If you’re new to traveling in Latin America, the idea of using public transportation can be daunting. Panama is no exception. Traveling through Panama City is always the most unnerving. The lack of maps and confusing routes can make it easy for visitor to overpay for a taxi. Things have improved in recent years with the implementation of a modern bus system, which replaced the the old “diablo rojos” – repurposed and bedazzled 50 year old school buses. There is also a new metro system, which currently consists of one line, with plans to build several others. Both the new buses and the metor use a rechargeable card that you can purchase in the Albrook Terminal. But lets say you want to venture outside the city, to all of those beautiful communities of the interior that you’ve heard so much about – this post will help you navigate rural Panama like a local!

"Diablo Rojo", Panama City

 A diable rojo in Panama City

Any large town in the interior of Panama has what’s known as a piquera. This is where all of the internal buses, cars, or chivas (we’ll get to those in a moment) gather to pick up passengers, sort of like a small terminal. In each town it’s in a different location, usually near a central market. If you’re traveling between rural locations and are not sure how to get there, you can talk to just about any transport driver at a piquera, who will indicate to you which transport to take.

Departing Changuinola, Bocas del Toro through the banana plantations.

Departing Changuinola, Bocas del Toro through the banana plantations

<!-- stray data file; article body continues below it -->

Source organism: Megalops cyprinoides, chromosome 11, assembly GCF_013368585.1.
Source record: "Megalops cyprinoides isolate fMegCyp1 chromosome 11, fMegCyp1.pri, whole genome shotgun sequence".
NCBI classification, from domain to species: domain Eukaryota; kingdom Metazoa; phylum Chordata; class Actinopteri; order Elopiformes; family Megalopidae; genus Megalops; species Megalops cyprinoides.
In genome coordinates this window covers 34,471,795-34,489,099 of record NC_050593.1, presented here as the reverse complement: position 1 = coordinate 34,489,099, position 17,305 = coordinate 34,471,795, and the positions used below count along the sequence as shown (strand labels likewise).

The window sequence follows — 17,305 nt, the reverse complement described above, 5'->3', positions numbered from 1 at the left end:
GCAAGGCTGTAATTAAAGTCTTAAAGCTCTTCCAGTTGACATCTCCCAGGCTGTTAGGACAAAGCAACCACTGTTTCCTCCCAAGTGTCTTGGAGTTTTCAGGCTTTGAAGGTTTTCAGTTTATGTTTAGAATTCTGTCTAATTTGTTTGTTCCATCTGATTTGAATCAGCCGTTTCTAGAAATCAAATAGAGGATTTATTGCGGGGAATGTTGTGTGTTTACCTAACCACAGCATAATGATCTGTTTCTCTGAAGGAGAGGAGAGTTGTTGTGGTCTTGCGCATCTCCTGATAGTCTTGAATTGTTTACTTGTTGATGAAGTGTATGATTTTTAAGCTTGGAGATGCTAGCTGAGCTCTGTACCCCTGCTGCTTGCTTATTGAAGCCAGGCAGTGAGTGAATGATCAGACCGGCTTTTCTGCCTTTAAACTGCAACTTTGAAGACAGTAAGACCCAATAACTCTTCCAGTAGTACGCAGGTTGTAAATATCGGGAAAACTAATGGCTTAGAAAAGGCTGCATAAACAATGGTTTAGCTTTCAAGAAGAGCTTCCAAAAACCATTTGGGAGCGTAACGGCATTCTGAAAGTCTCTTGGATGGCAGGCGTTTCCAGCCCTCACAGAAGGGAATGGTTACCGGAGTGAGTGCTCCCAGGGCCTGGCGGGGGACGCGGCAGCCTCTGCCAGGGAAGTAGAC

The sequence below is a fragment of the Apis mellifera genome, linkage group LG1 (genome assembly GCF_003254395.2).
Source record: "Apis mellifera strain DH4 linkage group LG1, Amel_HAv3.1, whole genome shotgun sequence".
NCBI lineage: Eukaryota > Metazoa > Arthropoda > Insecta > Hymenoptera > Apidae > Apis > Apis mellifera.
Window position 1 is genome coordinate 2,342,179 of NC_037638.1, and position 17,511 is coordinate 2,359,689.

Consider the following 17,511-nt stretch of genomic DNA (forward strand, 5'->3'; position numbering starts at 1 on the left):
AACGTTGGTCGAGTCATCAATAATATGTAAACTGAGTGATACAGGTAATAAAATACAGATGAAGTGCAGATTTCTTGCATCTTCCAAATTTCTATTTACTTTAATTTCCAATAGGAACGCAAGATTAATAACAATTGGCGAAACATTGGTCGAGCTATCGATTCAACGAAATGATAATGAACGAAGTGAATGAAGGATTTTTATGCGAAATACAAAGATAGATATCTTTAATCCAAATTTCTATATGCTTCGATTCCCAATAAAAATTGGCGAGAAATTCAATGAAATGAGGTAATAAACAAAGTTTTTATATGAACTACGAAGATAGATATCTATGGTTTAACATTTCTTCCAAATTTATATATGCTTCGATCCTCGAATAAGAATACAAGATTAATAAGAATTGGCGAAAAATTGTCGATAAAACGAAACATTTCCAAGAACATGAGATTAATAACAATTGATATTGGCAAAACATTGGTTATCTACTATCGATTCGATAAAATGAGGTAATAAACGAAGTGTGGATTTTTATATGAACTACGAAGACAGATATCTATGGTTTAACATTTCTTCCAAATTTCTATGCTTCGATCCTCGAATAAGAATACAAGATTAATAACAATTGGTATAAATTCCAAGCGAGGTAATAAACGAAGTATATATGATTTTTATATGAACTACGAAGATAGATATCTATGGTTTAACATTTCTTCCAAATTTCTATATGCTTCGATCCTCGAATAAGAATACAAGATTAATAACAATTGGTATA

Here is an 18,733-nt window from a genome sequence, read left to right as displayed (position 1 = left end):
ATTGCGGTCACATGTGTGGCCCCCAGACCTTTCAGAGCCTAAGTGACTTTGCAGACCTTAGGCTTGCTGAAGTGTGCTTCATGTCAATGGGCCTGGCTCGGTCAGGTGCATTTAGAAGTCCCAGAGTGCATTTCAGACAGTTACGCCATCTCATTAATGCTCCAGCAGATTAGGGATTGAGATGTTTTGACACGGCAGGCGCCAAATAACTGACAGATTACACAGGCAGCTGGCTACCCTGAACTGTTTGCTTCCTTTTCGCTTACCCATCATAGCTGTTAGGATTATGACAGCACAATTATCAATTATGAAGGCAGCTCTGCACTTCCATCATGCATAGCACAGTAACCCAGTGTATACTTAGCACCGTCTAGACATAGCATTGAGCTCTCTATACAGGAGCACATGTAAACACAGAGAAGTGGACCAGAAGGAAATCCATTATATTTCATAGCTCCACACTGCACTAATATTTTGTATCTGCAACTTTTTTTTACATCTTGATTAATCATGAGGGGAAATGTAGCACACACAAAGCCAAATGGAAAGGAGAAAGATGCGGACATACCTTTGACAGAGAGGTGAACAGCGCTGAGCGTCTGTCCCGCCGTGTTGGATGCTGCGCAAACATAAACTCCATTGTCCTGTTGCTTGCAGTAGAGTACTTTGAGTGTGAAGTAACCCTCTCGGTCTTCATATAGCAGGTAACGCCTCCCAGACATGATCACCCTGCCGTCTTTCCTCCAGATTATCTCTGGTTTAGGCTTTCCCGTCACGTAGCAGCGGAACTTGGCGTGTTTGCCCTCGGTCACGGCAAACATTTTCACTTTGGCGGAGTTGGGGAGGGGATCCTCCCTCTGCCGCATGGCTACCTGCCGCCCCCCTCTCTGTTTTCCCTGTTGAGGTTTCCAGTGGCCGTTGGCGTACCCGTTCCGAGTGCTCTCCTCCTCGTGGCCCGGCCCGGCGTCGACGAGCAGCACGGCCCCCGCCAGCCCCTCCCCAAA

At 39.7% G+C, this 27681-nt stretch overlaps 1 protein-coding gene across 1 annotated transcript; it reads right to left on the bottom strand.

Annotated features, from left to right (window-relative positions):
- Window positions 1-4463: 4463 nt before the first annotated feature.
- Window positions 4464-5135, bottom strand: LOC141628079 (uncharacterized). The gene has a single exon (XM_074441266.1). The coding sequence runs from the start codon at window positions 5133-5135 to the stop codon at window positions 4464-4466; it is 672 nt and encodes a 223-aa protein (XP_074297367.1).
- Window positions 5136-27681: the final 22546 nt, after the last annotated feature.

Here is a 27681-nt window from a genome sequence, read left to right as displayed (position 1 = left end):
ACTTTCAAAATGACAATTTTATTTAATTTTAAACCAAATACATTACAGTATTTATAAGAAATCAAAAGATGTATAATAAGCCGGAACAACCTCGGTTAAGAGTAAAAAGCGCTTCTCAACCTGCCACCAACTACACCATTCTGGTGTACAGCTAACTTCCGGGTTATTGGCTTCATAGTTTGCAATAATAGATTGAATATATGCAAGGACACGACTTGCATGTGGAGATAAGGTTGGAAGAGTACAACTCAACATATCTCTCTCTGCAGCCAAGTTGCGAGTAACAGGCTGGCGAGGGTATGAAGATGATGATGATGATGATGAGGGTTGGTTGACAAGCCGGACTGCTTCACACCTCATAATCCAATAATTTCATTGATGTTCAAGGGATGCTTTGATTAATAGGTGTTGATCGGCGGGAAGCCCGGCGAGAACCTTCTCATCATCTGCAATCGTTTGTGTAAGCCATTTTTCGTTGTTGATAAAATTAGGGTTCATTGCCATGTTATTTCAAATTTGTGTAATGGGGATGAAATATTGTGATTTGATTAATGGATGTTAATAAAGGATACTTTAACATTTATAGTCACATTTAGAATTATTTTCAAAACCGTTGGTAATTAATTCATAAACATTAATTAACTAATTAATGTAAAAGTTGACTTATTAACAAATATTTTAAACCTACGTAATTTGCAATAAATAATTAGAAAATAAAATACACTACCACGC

Literally meaning “goat,” a chiva is usually a small van or pickup truck, with the back covered and outfitted with lateral seats. As a young female, getting a good seat on the chiva requires technique, and usually lots of smiling at the chiva driver. If you smile enough, you may get the honor of sitting in what my Peace Corps friends call, “the hot girl seat” up front next to the driver (maybe even with a seatbelt!). If not, you are in the back. It’s best to let others board first so that you’re not shoved into the far corner. Your bags go under the seat and make sure you get a good bar to hold on to! From there, ask around to make sure someone lets you know when you’re passing your destination, and then reach your arm out and bang on the side of the vehicle so that the driver knows that this is your stop.

Cutting a new road in the Comarca Ngobe Bugle.

Cutting a new road in the Comarca Ngobe Bugle

The Longer Routes
At some point, you’ll want to trek across the country. Perhaps to David, perhaps to Santiago, or maybe you’re willing to brave the 11 hour long haul to Bocas del Toro. Whatever the case may be, if you’re coming from Panama City, you’ll inevitably start in the Albrook Terminal. You’ll need the card you’ve purchased for the metro in order to exit the terminal to get to where the buses are departing from (this costs .10 cents). Before this, you’ll need to find the counter with the bus going to your destination. Each counter is conveniently marked with the destination and will have the times for each bus that’s leaving. Contrary to the chivas and diablo rojos in which you pay upon arriving at your destination, the longer route buses in Panama require you to pay before boarding. They’ll usually have room above or below the bus to store your bags, so that you can keep the seat next to you free in order to meet friendly strangers, or have them take naps on your shoulder.

Admiring the natural beauty of the Veraguas mountains.

Admiring the natural beauty of the Veraguas mountains

Ask for Directions
The bottom line is that Panamanians in general are friendly and love giving directions. Even if it’s tricky to understand the directions, don’t hesitate to ask (and if necessary, get a second opinion) when heading anywhere in Panama, be it the capital city or the interior. Very few routes are marked on maps so most Panamanians rely on giving verbal directions. It’s a great way to meet people, and an even better way to get an authentic experience on your vacation!

Waiting for the chiva in rural Cocle.

Waiting for the chiva in rural Cocle